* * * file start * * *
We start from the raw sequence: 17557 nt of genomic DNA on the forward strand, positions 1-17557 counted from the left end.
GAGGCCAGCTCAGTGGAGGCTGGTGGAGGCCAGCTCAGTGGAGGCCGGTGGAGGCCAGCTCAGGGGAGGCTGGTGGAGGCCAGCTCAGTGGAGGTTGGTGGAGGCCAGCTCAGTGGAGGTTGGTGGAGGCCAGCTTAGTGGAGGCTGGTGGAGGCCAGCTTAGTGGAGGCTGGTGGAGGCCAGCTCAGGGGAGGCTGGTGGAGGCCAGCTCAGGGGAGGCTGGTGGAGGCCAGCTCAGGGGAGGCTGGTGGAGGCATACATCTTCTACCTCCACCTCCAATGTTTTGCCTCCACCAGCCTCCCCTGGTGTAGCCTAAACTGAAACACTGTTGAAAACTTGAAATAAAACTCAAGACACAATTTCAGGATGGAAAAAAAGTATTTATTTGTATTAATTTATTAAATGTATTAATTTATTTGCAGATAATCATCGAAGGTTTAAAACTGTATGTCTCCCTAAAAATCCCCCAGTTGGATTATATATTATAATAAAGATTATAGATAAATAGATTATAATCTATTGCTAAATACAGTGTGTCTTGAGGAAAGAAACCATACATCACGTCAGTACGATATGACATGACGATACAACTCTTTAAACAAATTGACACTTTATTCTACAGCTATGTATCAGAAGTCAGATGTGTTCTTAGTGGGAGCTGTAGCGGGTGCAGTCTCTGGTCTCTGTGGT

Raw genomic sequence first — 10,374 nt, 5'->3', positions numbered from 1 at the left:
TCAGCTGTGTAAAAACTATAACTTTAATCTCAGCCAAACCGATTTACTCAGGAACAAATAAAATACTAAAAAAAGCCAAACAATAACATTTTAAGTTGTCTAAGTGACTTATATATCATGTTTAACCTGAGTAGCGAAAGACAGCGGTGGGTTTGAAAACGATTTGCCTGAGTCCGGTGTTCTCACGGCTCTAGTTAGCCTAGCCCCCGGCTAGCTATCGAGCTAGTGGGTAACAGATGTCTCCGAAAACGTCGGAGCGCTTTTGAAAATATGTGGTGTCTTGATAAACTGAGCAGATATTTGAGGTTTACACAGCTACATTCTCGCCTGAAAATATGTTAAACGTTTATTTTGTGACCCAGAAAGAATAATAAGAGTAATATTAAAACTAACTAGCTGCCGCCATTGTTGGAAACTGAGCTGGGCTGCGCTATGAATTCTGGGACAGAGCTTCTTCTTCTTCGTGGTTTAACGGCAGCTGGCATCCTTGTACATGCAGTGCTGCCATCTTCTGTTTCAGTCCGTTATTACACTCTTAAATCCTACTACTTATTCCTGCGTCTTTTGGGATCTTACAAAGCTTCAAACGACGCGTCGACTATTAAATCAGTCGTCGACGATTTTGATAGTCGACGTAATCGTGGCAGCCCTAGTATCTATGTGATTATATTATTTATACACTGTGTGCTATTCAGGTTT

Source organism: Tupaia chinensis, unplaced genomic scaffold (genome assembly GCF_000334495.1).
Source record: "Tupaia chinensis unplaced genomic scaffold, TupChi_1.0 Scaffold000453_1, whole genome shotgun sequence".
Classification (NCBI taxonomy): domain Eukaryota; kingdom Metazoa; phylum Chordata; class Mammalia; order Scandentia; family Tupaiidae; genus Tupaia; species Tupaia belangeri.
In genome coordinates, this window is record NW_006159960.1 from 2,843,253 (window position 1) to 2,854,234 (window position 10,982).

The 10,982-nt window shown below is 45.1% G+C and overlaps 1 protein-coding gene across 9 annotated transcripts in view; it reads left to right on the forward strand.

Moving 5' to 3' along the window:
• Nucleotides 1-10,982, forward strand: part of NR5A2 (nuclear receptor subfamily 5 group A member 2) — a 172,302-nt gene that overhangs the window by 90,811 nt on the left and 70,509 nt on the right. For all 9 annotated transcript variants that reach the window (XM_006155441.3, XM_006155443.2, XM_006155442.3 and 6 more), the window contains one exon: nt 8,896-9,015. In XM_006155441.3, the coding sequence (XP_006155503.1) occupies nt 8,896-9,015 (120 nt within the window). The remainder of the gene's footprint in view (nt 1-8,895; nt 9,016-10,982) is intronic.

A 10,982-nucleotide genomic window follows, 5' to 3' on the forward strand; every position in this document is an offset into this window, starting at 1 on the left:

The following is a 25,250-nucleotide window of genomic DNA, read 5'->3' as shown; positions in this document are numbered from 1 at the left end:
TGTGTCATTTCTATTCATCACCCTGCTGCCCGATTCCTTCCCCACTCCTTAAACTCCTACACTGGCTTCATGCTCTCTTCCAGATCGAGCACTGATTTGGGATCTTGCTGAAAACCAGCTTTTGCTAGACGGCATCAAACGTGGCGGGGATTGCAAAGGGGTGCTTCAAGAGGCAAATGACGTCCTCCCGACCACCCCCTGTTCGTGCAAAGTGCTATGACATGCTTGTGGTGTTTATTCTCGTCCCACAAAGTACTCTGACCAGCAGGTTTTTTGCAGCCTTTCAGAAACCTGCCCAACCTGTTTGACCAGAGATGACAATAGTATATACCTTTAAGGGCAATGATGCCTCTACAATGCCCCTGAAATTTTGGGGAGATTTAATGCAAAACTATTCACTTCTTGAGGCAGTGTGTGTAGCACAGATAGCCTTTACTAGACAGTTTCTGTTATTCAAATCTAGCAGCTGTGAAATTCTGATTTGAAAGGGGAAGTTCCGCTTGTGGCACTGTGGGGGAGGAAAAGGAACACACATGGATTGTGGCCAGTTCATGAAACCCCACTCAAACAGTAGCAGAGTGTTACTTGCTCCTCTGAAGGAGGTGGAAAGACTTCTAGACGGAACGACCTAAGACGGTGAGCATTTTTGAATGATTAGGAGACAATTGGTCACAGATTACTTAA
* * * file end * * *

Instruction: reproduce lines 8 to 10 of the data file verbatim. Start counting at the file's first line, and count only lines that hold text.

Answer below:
In genome coordinates, this window is record NW_006159960.1 from 2,843,253 (window position 1) to 2,854,234 (window position 10,982).

The 10,982-nt window shown below is 45.1% G+C and overlaps 1 protein-coding gene across 9 annotated transcripts in view; it reads left to right on the forward strand.

Moving 5' to 3' along the window: